Only my younger uncle ‘dishonored’ the family Marine tradition by becoming a swabbie, even though he was a Seal – we still call him a swabbie. More on him later.

        My biggest gripe with contemp. mil fic is that most of the writers always want to classify the man in the service as having a higher and nobler cause. That we are the ‘best and brightest and most honorable and patriotic’ and on and on and even more happy horseshit.

        The truth, as Xi already states, is that a certain sub-set of men want and need to prove themselves against other men in mortal combat.

        Ok, that was too nice.

        Some men just want to kill other motherfuckers.

        That is what a warrior is and does. You can not dress it up any other way.
        A true warrior is not trying to ‘incapacitate’ or wound his foe, he wants to kill him.

        Now, there is a huge distinction between a warrior and a serviceman or woman – and I even include Marines in that.

        Being in the service does not mean you want to kill some motherfucker – any motherfucker, but being a warrior does mean that.

        My uncle – The swabbie seal wanted to kill motherfuckers. After he did his 30 – at the ripe old age of 48 he joined a PMC – and went on killing motherfuckers.

        When you turn warriors into some holier than thou uber boyscout with a machine gun, you whitewash the truth and do the warrior a dis service.

        Humanity has always had warriors, and always will.

        But most people do not really want to think about what that truly entails.

        I guess it makes them sleep better at nights.

      • Xiphos0311 says :


        None of Pressfileds books glorify fighting men he shows them as they are, human beings with flaws and strengths, that make a decidedly tough choice for their life. This book especially shows a lot of the down side with being a modern professional soldier like a jacked up body, the need to stay awake for hours so stims are gobbled like candy then the need to crash so sleeping pills are downed. booze to dull the pain from all sorts of minor injuries, ached and pains. Living life in condition one takes it toll all the way around. You get addicted to the stress and danger and regular everyday life becomes a chore and a half.

  6. Xiphos0311 says :

    TKD what did you think of the art I included in this post?

    • Toadkillerdog says :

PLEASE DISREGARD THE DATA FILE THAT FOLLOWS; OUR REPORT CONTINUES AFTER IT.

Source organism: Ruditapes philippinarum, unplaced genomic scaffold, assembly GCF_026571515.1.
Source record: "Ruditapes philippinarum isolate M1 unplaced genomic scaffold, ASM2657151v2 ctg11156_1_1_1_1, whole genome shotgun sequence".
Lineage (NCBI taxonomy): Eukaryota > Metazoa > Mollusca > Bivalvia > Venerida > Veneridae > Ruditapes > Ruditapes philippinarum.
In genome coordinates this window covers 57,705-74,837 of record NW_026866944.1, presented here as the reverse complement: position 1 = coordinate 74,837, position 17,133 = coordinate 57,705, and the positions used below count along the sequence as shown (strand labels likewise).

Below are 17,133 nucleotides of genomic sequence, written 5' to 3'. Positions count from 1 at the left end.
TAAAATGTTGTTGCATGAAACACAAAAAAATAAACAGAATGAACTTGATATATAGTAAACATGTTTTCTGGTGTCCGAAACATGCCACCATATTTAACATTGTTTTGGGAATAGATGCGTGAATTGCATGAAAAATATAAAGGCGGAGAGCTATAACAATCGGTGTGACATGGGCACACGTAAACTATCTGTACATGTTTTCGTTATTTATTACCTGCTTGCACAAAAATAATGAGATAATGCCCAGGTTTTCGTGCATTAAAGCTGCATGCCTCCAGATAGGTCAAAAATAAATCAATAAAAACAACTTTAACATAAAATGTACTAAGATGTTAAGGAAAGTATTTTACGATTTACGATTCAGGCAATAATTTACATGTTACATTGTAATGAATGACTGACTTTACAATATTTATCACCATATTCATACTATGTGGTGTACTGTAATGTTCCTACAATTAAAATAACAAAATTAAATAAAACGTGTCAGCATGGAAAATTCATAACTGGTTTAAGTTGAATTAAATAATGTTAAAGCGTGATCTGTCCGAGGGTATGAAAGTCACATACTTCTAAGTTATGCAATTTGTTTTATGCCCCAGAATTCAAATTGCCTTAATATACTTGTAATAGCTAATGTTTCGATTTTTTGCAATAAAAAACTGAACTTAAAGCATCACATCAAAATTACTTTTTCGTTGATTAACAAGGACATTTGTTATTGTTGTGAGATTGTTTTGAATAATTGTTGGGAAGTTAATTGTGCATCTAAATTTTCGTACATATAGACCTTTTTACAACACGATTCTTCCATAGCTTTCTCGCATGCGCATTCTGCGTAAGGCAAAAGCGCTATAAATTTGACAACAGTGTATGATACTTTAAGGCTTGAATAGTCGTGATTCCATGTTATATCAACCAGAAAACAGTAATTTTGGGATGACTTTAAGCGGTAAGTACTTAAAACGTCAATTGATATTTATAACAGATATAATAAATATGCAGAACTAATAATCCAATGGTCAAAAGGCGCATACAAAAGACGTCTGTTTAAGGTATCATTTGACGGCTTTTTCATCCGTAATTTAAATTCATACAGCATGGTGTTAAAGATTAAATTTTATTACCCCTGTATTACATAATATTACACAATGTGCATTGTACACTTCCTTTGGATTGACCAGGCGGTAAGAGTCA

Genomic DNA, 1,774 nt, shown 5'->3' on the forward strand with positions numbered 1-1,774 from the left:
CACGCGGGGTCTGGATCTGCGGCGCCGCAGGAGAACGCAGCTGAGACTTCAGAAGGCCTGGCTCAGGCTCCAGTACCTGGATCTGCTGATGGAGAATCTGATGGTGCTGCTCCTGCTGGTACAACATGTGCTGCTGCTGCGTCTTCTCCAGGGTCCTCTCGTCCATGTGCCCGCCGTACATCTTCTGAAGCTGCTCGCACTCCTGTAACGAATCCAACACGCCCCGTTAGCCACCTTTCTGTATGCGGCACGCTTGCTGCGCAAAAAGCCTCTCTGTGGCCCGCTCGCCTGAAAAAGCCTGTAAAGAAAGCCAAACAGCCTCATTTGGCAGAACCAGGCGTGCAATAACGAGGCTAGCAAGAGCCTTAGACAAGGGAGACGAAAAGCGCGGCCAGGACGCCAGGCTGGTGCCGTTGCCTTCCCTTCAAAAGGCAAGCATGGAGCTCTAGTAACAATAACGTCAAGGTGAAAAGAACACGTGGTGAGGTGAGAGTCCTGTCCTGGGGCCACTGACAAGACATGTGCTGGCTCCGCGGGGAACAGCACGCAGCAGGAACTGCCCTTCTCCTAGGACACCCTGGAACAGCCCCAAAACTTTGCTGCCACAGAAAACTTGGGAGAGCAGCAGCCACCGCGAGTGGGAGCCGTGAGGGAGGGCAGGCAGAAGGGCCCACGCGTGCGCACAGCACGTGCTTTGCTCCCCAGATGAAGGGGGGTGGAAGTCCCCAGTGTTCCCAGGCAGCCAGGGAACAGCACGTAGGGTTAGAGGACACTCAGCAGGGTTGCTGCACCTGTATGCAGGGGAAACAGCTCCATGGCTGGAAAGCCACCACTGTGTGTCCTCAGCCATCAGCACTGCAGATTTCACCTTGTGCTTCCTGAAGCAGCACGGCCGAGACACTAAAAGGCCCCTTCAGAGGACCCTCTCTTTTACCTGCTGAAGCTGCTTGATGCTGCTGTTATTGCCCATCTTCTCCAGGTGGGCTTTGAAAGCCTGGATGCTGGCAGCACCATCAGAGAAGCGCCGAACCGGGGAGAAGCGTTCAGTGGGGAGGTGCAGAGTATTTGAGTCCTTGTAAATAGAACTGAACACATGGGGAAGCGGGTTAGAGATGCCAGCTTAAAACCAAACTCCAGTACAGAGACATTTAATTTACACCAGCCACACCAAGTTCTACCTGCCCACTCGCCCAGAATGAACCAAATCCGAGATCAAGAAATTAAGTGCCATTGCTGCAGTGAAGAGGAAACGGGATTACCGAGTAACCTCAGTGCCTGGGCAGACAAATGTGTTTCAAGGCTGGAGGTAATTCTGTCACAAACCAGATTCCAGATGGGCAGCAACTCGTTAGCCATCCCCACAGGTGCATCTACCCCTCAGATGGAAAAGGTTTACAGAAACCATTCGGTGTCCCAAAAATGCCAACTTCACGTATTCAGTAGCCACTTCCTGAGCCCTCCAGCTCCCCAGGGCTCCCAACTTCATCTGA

They are outstanding Xi.
      The Honor one in particular.
      That illustrates what I try to tell people are the unsung heroic acts performed on a daily basis by our servicemen.
      I watched Battle LA again this weekend, and damned if it aint even better than the first time around.

      Semper Fi brother

      • Xiphos0311 says :

        I agree about Battle LA. I picked up on a lot of little things I missed the first time through. What’s his face, Butt Chin’s performance as Nantz popped even more the seconded time out.

      • Xiphos0311 says :

        if you search Google pictures under Marine Corps slogans I think, there are a bunch of posters like that honor one.

  7. ThereWolf says :

    Excellent write-up, Xi. You and Jarv are writing some great stuff, not only the reviews but in the comments too.

    I will of course add this book to the list.

  8. tombando says :

    So how is this for us civvies to read xi? It has a dose of inside baseball in it by the looks of things. Good article by the way.

  9. just pillow talk says :

    Yeah, I’ve never read any of Pressfield either, I’ll have to keep him in mind. I just started King Rat, so after that I was thinking of either A Conspiracy of Paper or Blood Oath.

    • Xiphos0311 says :

      Can’t go wrong with either one of those books. Blood Oath is much simpler and way more straight forward then A Conspiracy of Paper. It might be the thing after reading King Rat.

  10. Droid says :

    Good review, Xi. As with a few others, I’ve not read this guys books, but I’m quite interested in checking out Gates of Fire.

    • Droid says :

      He wrote The Legend of Bagger Vance?

      Xi, what in your estimation would be the best Pressfield book to begin with?

      • Xiphos0311 says :

        yep his first book was Bagger Vance but from what I have read the book and movie have almost nothing in common.

        Gates of Fire is the way to start. It’s a straight forward action book that shows why the Spartans were the way they were. Excellent characters like full Spartinates Dinekes and Polynikes and helots like Xeo(the narrator) and the half Spartan Rooster make for an enjoyable read.